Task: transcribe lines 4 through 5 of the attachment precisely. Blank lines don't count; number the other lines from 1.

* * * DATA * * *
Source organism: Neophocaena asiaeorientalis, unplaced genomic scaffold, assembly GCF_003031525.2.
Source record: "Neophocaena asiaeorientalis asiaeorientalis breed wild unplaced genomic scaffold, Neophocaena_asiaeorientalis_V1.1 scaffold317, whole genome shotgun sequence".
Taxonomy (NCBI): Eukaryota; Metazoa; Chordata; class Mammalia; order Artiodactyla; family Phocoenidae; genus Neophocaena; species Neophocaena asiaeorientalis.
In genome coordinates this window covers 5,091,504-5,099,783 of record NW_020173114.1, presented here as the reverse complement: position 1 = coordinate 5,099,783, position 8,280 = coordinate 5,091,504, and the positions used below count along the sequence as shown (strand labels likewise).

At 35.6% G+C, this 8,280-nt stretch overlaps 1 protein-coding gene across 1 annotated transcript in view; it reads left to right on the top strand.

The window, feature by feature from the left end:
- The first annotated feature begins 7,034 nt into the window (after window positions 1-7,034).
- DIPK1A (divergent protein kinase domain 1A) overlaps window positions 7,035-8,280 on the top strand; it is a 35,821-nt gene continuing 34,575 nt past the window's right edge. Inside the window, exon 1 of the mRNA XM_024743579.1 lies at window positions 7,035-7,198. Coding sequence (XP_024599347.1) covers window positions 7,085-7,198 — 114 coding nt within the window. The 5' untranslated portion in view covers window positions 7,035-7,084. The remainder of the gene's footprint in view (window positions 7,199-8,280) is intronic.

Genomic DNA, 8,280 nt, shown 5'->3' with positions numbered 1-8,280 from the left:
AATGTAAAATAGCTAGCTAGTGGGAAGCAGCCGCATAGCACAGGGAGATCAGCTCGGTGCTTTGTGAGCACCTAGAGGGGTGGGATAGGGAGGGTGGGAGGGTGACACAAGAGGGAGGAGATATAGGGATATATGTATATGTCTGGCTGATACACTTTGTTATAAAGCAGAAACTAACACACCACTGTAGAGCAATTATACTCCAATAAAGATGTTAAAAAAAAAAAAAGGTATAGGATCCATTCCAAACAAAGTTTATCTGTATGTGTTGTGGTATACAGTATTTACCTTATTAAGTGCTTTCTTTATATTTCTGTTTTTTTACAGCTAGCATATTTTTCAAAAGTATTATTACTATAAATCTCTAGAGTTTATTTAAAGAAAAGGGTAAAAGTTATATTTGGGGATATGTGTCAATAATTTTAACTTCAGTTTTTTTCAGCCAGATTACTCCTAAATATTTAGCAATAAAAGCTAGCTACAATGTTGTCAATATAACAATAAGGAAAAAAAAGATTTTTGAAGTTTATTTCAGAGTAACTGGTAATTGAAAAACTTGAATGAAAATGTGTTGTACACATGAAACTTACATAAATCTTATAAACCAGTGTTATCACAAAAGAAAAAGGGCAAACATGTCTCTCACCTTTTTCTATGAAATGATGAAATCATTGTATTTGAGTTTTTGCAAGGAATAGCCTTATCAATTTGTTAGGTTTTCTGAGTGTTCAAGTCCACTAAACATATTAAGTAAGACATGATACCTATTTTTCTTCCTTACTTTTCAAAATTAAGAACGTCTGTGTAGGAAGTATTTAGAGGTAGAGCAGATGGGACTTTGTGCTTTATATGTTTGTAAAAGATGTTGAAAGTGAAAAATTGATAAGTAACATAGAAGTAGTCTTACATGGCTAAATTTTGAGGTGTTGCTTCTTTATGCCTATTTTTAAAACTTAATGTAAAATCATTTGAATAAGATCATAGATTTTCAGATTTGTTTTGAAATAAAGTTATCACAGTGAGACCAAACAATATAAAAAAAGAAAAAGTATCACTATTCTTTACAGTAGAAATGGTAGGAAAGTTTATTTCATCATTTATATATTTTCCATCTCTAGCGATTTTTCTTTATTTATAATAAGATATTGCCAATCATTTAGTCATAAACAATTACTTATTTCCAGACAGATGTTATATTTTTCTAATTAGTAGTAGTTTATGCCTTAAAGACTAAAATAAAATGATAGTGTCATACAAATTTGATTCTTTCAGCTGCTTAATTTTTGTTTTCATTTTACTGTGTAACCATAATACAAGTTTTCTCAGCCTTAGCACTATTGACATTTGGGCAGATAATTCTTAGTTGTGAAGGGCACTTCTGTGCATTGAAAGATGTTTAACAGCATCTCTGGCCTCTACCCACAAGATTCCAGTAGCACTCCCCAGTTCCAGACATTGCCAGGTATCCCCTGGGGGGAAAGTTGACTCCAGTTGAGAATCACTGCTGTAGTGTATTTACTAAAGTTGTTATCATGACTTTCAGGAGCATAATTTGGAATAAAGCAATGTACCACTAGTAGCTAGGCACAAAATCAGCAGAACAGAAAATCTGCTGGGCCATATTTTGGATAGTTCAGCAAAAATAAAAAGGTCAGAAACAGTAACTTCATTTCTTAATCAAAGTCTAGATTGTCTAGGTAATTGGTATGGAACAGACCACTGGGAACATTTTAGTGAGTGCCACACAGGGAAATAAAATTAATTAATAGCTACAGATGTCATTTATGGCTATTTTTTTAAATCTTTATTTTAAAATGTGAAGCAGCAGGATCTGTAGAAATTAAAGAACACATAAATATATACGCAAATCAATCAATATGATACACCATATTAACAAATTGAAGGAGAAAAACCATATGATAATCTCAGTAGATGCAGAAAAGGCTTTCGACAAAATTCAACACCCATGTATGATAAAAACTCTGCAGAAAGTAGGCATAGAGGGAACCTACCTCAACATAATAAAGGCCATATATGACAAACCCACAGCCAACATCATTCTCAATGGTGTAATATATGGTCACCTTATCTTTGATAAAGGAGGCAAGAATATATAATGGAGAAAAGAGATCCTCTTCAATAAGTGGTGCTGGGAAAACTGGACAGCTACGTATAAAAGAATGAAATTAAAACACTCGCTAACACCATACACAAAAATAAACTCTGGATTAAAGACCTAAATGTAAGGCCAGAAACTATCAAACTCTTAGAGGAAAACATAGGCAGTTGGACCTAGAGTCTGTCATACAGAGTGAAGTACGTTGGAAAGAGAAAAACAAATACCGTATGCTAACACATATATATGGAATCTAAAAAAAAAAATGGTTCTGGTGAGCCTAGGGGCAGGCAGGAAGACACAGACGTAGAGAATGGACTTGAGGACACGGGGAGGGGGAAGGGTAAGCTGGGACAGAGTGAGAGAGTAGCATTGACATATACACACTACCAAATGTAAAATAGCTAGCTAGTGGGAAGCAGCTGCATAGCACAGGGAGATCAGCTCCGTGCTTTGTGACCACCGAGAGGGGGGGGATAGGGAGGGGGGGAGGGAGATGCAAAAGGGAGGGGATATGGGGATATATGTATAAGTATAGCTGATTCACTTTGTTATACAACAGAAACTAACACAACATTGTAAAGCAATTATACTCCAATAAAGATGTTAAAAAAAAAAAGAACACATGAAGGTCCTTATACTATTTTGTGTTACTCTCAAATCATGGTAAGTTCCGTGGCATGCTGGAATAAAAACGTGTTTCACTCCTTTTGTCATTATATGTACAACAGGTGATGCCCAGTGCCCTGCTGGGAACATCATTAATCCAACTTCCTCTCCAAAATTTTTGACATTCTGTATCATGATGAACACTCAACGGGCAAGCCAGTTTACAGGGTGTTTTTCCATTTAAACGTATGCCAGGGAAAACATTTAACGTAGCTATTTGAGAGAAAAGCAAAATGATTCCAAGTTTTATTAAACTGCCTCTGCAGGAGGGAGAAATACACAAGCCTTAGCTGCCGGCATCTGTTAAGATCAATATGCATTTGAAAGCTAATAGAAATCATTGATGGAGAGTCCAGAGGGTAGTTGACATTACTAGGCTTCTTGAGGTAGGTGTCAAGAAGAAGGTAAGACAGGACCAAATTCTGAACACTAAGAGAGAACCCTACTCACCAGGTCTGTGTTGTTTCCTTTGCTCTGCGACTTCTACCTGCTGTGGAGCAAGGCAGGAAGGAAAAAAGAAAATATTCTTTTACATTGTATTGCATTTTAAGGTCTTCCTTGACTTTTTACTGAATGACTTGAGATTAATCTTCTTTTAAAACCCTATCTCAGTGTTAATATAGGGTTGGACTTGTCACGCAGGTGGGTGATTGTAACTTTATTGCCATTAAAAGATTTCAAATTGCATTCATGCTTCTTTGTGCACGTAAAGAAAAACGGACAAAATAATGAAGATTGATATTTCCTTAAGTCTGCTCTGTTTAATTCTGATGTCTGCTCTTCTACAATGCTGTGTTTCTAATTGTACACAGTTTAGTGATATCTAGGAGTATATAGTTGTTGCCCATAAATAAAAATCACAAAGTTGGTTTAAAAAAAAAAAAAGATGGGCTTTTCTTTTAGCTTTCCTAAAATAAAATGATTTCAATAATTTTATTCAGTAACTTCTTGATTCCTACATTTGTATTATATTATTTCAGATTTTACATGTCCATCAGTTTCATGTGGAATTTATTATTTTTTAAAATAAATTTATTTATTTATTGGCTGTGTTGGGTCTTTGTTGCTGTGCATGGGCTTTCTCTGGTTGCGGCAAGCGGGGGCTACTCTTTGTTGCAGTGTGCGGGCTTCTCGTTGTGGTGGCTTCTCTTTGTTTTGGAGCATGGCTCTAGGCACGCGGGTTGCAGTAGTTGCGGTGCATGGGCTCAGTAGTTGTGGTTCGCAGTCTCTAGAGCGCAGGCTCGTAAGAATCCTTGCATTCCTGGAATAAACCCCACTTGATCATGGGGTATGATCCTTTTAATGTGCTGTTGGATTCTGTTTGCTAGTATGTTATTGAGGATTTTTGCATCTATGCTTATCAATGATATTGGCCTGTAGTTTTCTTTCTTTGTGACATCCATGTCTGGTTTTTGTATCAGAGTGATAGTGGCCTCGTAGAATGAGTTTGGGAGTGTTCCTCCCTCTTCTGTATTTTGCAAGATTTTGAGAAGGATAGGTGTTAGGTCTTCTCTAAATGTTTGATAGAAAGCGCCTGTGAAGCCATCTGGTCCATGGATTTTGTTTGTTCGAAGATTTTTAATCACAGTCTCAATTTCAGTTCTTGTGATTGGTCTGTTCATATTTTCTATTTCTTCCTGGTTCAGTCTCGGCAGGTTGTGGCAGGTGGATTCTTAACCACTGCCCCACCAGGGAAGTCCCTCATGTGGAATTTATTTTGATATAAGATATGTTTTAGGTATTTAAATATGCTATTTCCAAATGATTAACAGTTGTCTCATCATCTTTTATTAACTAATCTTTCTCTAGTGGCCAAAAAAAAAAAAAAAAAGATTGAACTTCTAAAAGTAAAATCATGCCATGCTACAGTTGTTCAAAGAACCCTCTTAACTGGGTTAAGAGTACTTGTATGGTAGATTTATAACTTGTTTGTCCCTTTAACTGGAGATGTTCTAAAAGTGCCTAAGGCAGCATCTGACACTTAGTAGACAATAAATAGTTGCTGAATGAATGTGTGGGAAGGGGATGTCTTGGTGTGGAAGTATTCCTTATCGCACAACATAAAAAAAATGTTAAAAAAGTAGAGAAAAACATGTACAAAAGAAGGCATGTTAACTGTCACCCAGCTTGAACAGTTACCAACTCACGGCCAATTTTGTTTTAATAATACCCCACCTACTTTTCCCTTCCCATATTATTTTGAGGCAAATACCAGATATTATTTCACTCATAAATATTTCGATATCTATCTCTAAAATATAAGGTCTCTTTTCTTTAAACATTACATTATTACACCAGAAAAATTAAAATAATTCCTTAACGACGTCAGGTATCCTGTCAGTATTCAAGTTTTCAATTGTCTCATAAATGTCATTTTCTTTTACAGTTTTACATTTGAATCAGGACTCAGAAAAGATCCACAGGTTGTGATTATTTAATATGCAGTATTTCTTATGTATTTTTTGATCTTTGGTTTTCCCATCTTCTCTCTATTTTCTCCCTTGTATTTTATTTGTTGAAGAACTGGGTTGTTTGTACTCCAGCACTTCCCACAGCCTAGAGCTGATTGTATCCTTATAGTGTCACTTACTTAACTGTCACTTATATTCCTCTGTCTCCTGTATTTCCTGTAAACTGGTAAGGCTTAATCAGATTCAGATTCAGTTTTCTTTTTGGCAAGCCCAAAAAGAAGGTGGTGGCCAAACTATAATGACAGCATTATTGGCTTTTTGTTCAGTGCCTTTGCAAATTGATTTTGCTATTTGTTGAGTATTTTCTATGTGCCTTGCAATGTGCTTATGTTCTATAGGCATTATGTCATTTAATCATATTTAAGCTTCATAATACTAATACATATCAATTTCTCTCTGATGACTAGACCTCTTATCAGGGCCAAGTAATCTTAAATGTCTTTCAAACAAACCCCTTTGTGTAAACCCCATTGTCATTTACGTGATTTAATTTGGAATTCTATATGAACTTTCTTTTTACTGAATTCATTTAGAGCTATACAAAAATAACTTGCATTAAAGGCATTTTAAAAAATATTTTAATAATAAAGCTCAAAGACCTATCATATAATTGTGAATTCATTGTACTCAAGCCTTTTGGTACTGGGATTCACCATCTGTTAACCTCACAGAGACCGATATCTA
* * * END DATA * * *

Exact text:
In genome coordinates this window covers 5,091,504-5,099,783 of record NW_020173114.1, presented here as the reverse complement: position 1 = coordinate 5,099,783, position 8,280 = coordinate 5,091,504, and the positions used below count along the sequence as shown (strand labels likewise).

At 35.6% G+C, this 8,280-nt stretch overlaps 1 protein-coding gene across 1 annotated transcript in view; it reads left to right on the top strand.